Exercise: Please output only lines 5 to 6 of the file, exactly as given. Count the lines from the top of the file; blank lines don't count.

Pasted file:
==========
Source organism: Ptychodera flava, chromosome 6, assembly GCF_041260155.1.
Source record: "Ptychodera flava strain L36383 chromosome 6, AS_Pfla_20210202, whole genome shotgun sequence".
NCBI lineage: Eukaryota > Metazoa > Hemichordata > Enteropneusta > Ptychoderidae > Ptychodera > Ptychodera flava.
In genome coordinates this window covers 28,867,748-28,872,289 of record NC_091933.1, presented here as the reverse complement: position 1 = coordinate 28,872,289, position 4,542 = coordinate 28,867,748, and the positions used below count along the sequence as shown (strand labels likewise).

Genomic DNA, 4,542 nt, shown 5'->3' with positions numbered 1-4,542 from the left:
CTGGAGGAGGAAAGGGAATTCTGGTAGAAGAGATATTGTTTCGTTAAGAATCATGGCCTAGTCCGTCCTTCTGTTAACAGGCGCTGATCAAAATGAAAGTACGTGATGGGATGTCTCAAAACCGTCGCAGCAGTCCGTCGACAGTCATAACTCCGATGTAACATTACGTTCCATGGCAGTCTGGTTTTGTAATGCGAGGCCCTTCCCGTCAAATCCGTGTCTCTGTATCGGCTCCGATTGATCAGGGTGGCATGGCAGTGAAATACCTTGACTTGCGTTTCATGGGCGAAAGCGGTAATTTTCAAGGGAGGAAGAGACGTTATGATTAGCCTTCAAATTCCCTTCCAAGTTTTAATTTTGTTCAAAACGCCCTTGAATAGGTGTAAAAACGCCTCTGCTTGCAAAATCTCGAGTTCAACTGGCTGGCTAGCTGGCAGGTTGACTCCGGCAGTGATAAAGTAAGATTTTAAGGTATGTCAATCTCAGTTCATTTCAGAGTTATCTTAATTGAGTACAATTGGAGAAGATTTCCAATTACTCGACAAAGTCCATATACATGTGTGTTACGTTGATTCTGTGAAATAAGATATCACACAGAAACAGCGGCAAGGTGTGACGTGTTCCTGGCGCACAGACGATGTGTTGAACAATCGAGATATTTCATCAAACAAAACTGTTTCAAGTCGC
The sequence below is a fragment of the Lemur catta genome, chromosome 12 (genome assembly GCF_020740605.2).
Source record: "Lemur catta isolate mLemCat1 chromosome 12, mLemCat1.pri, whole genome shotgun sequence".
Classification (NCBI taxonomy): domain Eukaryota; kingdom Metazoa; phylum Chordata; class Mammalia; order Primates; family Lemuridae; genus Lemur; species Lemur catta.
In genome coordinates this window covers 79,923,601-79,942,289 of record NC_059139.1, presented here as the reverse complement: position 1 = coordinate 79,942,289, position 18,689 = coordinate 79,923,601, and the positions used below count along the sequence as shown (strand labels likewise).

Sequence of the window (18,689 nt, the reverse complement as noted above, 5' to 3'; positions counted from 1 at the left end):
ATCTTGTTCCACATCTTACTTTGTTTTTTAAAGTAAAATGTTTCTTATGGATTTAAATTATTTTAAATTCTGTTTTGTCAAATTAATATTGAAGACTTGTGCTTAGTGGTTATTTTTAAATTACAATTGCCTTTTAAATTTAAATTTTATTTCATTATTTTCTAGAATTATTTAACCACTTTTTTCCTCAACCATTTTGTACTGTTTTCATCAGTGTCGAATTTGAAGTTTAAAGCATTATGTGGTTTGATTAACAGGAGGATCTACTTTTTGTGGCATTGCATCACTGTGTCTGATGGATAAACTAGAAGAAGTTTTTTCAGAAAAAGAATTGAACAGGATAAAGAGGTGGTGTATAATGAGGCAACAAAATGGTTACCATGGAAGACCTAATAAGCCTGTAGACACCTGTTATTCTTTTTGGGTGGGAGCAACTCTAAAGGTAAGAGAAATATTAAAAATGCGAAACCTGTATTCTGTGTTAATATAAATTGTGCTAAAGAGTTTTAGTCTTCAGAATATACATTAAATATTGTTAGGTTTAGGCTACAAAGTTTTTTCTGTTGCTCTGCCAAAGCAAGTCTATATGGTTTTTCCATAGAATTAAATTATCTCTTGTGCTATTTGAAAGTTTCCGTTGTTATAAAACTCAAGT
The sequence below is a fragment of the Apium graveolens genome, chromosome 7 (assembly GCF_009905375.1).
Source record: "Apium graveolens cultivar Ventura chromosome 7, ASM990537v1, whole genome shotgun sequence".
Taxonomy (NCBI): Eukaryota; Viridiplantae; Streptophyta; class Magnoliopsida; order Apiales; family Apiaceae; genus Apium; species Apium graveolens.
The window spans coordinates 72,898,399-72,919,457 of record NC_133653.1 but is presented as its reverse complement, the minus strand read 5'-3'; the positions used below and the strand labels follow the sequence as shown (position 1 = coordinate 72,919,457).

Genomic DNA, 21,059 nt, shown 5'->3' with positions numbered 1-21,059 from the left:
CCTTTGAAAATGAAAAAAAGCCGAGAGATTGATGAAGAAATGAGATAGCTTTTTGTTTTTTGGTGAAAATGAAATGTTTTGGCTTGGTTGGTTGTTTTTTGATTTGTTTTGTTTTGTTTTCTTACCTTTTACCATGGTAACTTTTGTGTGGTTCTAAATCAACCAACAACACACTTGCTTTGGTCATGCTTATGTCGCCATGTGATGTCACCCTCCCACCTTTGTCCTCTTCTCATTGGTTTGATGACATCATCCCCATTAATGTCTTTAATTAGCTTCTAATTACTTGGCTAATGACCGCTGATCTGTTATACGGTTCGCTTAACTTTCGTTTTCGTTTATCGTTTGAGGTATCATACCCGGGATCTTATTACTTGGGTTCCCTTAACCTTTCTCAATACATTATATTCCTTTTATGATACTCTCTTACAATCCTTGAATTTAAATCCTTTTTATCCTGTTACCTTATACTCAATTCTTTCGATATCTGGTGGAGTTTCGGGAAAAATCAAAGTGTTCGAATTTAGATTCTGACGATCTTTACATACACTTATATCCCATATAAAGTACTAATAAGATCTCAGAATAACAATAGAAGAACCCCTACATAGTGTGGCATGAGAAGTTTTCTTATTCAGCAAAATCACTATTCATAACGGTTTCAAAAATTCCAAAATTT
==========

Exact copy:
Genomic DNA, 4,542 nt, shown 5'->3' with positions numbered 1-4,542 from the left:
CTGGAGGAGGAAAGGGAATTCTGGTAGAAGAGATATTGTTTCGTTAAGAATCATGGCCTAGTCCGTCCTTCTGTTAACAGGCGCTGATCAAAATGAAAGTACGTGATGGGATGTCTCAAAACCGTCGCAGCAGTCCGTCGACAGTCATAACTCCGATGTAACATTACGTTCCATGGCAGTCTGGTTTTGTAATGCGAGGCCCTTCCCGTCAAATCCGTGTCTCTGTATCGGCTCCGATTGATCAGGGTGGCATGGCAGTGAAATACCTTGACTTGCGTTTCATGGGCGAAAGCGGTAATTTTCAAGGGAGGAAGAGACGTTATGATTAGCCTTCAAATTCCCTTCCAAGTTTTAATTTTGTTCAAAACGCCCTTGAATAGGTGTAAAAACGCCTCTGCTTGCAAAATCTCGAGTTCAACTGGCTGGCTAGCTGGCAGGTTGACTCCGGCAGTGATAAAGTAAGATTTTAAGGTATGTCAATCTCAGTTCATTTCAGAGTTATCTTAATTGAGTACAATTGGAGAAGATTTCCAATTACTCGACAAAGTCCATATACATGTGTGTTACGTTGATTCTGTGAAATAAGATATCACACAGAAACAGCGGCAAGGTGTGACGTGTTCCTGGCGCACAGACGATGTGTTGAACAATCGAGATATTTCATCAAACAAAACTGTTTCAAGTCGC